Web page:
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Establishing Connections through HCI (Windows Embedded CE 6.0)


After loading the protocol layer, it calls the HCI_EstablishDeviceContext function for registration. The call to HCI_EstablishDeviceContext establishes a connection to the HCI layer.

The following code example shows the HCI_EstablishDeviceContext function declaration.

int HCI_EstablishDeviceContext(
   void*                  pUserContext,       /* IN */
   UINT                   uiControl,           /* IN */
   BD_ADDR*               pba,                /* IN */
   UINT                   class_of_device,     /* IN */
   UCHAR                  link_type,           /* IN */
   HCI_EVENT_INDICATION*  pInd,               /* IN */
   HCI_CALLBACKS*         pCall,              /* IN */
   HCI_INTERFACE*         pInt,               /* OUT */
   in*t                   pcDataHeaders,      /* OUT */
   int*                   pcDataTrailers,     /* OUT */
   HANDLE*                phDeviceContext     /* OUT */

HCI_EstablishDeviceContext supplies a table of HCI events and HCI callbacks by passing pointers to HCI_EVENT_INDICATION and HCI_CALLBACKS structures, respectively. The upper layer receives a function table for the HCI layer interface in a pointer to the HCI_INTERFACE structure. For more information about HCI_INTERFACE, see HCI Commands.

In the call to HCI_EstablishDeviceContext, set the packet routing option by specifying a flag in the uiControl parameter. The following table shows the available packet routing options.

Flag option Description


This option is typically reserved for the default handler such as the L2CAP stack. Only one stack can register to accept all the notifications.

A notification is passed up to this stack if there are no other stacks registered for this event.


Use this option to route all local device control packets here.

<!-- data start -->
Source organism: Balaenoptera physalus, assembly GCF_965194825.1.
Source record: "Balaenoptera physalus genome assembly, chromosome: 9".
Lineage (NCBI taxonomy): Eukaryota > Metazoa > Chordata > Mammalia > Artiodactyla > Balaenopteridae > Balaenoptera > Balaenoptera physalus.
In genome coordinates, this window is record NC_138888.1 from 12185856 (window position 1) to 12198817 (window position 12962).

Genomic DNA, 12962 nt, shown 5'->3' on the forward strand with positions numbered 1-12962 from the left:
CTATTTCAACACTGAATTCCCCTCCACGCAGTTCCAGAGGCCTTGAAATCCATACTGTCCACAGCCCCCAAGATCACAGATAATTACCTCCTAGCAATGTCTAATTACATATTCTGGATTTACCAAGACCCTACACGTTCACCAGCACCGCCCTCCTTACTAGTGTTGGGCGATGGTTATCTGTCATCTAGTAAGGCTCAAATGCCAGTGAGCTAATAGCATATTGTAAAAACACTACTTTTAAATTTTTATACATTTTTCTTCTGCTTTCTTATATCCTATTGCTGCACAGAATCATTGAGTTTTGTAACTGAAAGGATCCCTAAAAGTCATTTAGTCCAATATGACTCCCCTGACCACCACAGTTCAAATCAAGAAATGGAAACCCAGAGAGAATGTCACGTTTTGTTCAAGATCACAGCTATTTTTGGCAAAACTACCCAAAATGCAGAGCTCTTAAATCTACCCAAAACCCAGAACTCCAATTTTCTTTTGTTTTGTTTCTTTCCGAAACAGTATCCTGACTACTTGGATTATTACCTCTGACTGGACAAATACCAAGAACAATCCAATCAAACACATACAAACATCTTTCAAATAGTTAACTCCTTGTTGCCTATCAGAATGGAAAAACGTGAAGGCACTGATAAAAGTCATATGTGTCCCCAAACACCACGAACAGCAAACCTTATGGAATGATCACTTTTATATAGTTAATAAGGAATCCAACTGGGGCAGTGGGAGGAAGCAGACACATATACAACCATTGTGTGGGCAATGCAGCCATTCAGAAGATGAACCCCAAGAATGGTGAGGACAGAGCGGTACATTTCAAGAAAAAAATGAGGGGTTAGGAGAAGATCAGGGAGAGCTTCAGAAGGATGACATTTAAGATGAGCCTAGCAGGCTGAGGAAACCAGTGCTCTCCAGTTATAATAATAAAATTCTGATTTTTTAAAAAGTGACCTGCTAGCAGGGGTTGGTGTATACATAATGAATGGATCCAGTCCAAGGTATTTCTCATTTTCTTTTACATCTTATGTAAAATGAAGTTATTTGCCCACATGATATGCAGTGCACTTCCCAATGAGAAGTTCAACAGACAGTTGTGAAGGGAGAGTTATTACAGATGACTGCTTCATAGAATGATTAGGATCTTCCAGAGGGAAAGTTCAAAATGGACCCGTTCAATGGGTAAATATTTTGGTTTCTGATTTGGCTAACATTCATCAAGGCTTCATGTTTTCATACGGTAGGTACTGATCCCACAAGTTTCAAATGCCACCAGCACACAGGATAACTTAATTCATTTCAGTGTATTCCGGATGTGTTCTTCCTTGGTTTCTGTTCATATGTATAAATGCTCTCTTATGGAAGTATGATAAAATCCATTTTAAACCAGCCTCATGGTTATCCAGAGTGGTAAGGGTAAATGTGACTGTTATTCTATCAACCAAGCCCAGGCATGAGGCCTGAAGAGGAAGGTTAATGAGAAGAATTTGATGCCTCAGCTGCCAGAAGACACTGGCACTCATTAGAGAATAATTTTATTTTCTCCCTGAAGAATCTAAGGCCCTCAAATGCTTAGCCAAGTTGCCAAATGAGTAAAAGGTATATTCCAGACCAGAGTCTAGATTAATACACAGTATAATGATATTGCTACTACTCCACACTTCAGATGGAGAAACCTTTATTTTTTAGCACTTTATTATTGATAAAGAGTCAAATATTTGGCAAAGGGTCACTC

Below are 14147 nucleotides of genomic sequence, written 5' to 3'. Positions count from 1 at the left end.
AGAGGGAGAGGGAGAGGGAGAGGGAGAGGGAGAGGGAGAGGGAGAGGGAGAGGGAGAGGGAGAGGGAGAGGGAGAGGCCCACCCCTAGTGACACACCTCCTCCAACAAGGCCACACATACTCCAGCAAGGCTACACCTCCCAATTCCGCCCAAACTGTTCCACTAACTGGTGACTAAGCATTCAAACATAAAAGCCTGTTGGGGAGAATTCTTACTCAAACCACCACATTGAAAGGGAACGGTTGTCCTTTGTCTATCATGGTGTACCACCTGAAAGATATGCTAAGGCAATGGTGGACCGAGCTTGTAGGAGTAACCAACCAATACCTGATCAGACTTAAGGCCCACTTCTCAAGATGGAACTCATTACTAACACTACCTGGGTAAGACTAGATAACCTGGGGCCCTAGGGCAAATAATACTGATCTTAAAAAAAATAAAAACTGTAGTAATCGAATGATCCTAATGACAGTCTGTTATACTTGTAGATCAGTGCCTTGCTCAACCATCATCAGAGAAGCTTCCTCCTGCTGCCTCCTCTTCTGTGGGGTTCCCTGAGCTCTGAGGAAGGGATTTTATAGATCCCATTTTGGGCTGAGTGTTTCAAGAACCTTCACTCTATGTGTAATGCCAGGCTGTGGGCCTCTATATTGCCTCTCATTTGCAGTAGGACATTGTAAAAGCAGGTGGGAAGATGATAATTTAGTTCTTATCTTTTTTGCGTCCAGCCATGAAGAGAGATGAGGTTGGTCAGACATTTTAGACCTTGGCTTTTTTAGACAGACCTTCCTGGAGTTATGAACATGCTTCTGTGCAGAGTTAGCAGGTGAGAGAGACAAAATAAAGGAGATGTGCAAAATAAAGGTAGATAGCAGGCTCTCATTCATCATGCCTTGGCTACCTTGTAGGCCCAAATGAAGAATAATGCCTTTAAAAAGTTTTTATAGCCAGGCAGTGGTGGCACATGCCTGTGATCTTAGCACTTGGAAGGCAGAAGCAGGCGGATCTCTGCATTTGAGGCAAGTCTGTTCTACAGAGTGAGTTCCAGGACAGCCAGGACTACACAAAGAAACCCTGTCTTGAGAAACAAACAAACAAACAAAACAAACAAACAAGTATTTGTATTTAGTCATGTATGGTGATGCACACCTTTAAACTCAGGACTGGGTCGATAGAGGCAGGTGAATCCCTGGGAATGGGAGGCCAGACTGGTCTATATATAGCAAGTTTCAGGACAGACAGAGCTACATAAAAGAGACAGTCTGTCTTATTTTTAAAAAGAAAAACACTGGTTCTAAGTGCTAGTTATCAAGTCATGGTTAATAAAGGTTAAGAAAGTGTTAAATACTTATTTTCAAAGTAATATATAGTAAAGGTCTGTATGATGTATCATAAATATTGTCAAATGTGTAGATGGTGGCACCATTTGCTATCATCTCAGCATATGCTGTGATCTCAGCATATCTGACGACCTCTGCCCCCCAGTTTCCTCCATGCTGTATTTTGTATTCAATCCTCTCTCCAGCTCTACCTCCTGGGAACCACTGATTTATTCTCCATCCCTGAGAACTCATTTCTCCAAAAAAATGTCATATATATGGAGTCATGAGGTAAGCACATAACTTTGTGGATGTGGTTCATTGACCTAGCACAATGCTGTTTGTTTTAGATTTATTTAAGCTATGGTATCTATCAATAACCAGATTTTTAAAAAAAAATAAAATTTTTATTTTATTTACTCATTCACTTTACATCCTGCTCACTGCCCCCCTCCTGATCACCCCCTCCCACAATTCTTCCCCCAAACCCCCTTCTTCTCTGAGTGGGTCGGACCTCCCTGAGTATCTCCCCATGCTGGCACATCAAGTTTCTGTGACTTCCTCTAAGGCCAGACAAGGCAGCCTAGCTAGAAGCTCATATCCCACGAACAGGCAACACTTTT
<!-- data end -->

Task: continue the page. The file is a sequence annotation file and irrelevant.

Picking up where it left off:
This is used for local device control, that is, place a device into a particular operating mode, one can register for this access, use this callback to program the device, and then deregister.

Only one client at a time is allowed.

This option is typically used for management layers that do not accept incoming connections at all. There may be more than one of these.


Use this option to route all security events up this stack including PIN requests. This is used to implement the security manager.

With this option, link key/PIN requests for all connections will be forwarded to this stack layer. Only one stack is allowed to be handled for security events.


This option routes all callbacks associated with a particular device up this stack. Only one client is allowed for each BD_ADDR structure.


Use this option to route connection requests associated with this class of device (COD) up this stack. Only one client is allowed for each COD.


Use this option to route connection requests associated with this link type up this stack. This is used to implement SCO connections.

A sample SCO connection scenario includes registering for a particular Bluetooth device, processing all SCO data packets here, and then returning all L2CAP packets to the L2CAP layer.

The extension layer can choose to listen to all, or selected types, of events. For example, if you want the stack to accept only connections from a specified device, set uiControl to BTH_CONTROL_ROUTE_BY_ADDR and specify the Bluetooth device as a single pointer to the device address in the pba parameter.

You can also configure the extension layer to accept only synchronous connection-oriented ( SCO) connections, set uiControl to BTH_CONTROL_ROUTE_BY_LINKTYPE and specify the appropriate link type in the link_type parameter. The same process applies to the class of the device.

If the connection is established, a pointer to the device context handle is returned in the phDeviceContext out parameter. To close the connection, pass this handle in the HCI_CloseDeviceContext function.

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